There is Good News and Bad News in the UK Housing Market

There is Good News and Bad News in the UK Housing Market

With rising interest rates and growing inflation making saving money for a deposit difficult, the housing market has lost the attention of hopeful home buyers. Home sellers have dropped their asking prices to find buyers, and according to Rightmove the average asking price in January is £8,720 less than the peak asking price of October. However, the average asking price increased by £3,301 In January after declining in the two months prior.

The increase in the average asking price could be a hopeful sign. Not only could it mean that buyers are returning to the market, but that homeowners can exhale a breath of relief that property values might remain at a safe level and save them from negative equity for the time being.

The decline in asking prices after record jumps throughout the pandemic, could have put affordability in a sweet spot for hopeful buyers. The lack of supply in the market could contribute as well with buyers seeking cheaper prices and there still being the need to take action or miss out on a desirable purchase.

Rightmove also reported there has been an increase in homeowners asking for valuations. This could be a move by those seeking to begin the process to sell. Valuations were at their highest request level since August last week, and on January 5th it was the third busiest day for requests on record.

Another motivating factor could be the recent decline in interest rate offers from lenders. It is not a significant decline, but one that would make home buyers notice and choose to complete a purchase rather than possibly face higher rates when the Bank of England’s Monetary Policy Committee (MPC) meets in February to discuss the state of the economy and another possible rate hike.

The standard base interest rate was increased at the last MPC meeting in December to 3.5%. 

The recent data released by Rightmove was called a reason for positivity by Tim Bannister, Rightmove Director of Property Science. He remarked, “The early-bird sellers who are already on the market and have priced correctly are likely to reap the benefits of the bounce in buyer activity, while over-valuing sellers may get caught out as property stock builds.”

The boost in the housing market, as mentioned, could be a hopeful outcome for homeowners. Not only could it help retain property values, but future home sellers could be encouraged the window is still open to finding buyers.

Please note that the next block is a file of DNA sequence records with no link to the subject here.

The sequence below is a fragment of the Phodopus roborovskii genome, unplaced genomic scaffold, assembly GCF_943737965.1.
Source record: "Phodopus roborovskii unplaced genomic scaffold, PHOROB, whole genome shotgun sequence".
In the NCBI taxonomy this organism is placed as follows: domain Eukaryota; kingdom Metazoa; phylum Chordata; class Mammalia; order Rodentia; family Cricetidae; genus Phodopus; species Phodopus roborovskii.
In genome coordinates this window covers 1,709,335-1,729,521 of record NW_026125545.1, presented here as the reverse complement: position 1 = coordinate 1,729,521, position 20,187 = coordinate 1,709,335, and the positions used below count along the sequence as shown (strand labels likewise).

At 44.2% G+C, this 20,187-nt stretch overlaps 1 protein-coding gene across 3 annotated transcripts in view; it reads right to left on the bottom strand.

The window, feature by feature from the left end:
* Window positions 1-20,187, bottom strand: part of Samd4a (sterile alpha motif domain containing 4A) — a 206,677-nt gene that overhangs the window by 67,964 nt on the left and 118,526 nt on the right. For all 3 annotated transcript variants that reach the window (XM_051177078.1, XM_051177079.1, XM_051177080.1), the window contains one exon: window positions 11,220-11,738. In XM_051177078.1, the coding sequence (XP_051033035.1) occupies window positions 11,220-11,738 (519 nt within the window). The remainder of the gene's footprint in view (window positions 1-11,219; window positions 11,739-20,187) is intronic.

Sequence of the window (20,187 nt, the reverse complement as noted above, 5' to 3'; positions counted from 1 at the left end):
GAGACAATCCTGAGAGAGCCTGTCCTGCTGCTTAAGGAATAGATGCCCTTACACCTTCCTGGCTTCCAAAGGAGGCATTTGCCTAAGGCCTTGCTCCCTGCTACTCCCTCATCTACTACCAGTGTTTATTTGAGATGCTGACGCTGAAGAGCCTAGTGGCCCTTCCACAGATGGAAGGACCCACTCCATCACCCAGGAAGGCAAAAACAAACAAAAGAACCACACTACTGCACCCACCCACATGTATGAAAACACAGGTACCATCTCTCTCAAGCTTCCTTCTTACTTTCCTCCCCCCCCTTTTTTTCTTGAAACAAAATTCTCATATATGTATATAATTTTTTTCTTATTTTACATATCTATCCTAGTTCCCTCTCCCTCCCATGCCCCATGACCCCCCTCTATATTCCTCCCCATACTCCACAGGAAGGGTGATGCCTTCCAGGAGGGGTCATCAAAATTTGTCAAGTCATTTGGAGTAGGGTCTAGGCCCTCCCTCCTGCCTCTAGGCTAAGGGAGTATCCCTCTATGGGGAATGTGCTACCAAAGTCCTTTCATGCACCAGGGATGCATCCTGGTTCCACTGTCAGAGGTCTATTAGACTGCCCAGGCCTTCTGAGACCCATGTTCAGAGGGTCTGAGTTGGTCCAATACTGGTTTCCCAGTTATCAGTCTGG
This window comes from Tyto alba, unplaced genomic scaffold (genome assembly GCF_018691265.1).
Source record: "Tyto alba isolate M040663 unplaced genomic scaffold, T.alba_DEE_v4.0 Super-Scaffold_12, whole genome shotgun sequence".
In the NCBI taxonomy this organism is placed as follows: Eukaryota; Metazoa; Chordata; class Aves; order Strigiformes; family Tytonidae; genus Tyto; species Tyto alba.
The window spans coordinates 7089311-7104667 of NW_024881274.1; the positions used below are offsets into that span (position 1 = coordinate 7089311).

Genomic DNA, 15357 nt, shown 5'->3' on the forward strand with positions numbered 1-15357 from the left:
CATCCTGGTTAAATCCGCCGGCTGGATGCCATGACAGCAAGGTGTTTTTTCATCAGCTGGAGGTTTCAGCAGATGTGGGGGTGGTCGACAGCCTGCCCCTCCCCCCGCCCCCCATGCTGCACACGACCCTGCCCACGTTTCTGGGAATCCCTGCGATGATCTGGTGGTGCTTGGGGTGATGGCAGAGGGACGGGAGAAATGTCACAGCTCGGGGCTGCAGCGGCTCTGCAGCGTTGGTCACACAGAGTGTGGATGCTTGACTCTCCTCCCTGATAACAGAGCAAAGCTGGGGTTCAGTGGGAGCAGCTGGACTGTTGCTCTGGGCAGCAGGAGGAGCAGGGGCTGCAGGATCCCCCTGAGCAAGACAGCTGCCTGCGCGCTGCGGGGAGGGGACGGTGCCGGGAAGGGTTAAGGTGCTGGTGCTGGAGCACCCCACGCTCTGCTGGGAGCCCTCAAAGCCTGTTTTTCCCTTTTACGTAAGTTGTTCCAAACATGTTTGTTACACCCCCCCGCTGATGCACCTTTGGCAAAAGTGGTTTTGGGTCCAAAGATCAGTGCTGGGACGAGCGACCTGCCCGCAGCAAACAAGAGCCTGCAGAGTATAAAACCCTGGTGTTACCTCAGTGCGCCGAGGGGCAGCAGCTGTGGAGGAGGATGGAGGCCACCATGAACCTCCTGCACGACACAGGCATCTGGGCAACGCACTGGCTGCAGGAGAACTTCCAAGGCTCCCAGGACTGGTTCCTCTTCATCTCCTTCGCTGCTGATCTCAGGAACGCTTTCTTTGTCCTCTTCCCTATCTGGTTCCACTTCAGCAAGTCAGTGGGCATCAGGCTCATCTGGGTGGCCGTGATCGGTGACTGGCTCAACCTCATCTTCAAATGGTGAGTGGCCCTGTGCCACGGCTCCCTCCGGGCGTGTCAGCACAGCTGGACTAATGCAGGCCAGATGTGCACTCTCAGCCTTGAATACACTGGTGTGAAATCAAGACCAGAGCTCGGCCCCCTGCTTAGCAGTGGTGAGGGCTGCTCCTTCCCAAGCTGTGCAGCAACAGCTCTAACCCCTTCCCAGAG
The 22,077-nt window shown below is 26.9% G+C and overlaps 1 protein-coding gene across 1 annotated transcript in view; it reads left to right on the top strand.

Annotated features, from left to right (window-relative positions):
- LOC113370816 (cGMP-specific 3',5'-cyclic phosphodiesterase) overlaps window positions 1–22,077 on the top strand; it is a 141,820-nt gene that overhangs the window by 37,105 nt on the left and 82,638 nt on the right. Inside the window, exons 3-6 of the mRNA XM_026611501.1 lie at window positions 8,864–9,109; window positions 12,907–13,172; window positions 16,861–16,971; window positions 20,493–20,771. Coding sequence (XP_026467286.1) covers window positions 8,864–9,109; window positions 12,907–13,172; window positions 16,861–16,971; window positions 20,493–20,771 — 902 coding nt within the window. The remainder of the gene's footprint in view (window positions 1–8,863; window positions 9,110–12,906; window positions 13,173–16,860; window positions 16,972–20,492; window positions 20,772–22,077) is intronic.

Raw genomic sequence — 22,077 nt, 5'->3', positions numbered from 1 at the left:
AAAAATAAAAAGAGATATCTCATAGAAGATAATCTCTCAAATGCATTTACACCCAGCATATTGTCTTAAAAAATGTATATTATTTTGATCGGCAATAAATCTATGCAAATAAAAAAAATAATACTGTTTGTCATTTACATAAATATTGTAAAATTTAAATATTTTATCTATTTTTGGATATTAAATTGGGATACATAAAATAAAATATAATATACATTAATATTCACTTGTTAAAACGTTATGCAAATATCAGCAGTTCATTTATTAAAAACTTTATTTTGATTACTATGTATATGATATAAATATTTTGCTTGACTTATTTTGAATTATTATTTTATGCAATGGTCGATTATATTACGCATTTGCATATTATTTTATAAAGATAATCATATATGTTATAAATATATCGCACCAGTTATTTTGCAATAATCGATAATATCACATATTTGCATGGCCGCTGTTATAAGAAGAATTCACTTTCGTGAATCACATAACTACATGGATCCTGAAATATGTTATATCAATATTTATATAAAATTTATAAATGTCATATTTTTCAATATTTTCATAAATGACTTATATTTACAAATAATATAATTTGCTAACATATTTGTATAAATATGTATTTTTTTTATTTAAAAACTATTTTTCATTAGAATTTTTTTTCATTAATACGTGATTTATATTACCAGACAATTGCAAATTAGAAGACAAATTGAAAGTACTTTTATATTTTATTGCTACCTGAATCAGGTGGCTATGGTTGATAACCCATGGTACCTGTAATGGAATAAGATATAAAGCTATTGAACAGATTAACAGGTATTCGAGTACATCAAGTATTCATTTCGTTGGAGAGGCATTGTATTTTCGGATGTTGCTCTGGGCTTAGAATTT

Negative equity has been a concern of experts. It occurs when the value of a property falls below the debt level of a mortgage loan. In negative equity, a homeowner is out of reach of a remortgage which could be helpful to homeowners as interest rates are on the rise.

Thousands of homeowners are due to come to the end of their mortgage term in 2023. Homeowners could be facing the choice of a new interest rate that might be double or more the usual interest rate they were paying. For some, there has been a concern of affordability. This is especially true for those that skip the choice to remortgage at the end of their term and allow their lender to move them to the lender’s standard variable rate (SVR).

A SVR is usually much higher than the interest rate levels offered by lenders. Paying more than necessary should be avoided and remortgaging could be the path to saving from a SVR and with a fixed rate deal it would shield from further rate hikes which leads to more savings overall.

While the Bank’s current base rate is 3.5%, it has been forecasted the rate will increase to 4.8% by the end of the year. This reveals the increase expected for those that do not remortgage could significantly impact their household budget. 

It is simple to shop for a remortgage online. Quotes could be gathered to review and compare by visiting websites of remortgage lenders. Visiting the site of a remortgage broker could offer numerous quotes from a variety of lenders during a one-stop shopping experience. Brokers could also have exclusive deals for homeowners that would not be offered directly from a lender.

With a boost in the UK housing market, and some lenders relaxing their interest rate offers it could be smart to consider a remortgage sooner rather than later before there is a change and homeowners miss out on the opportunity to save and gain peace of mind from further rate increases throughout the year.

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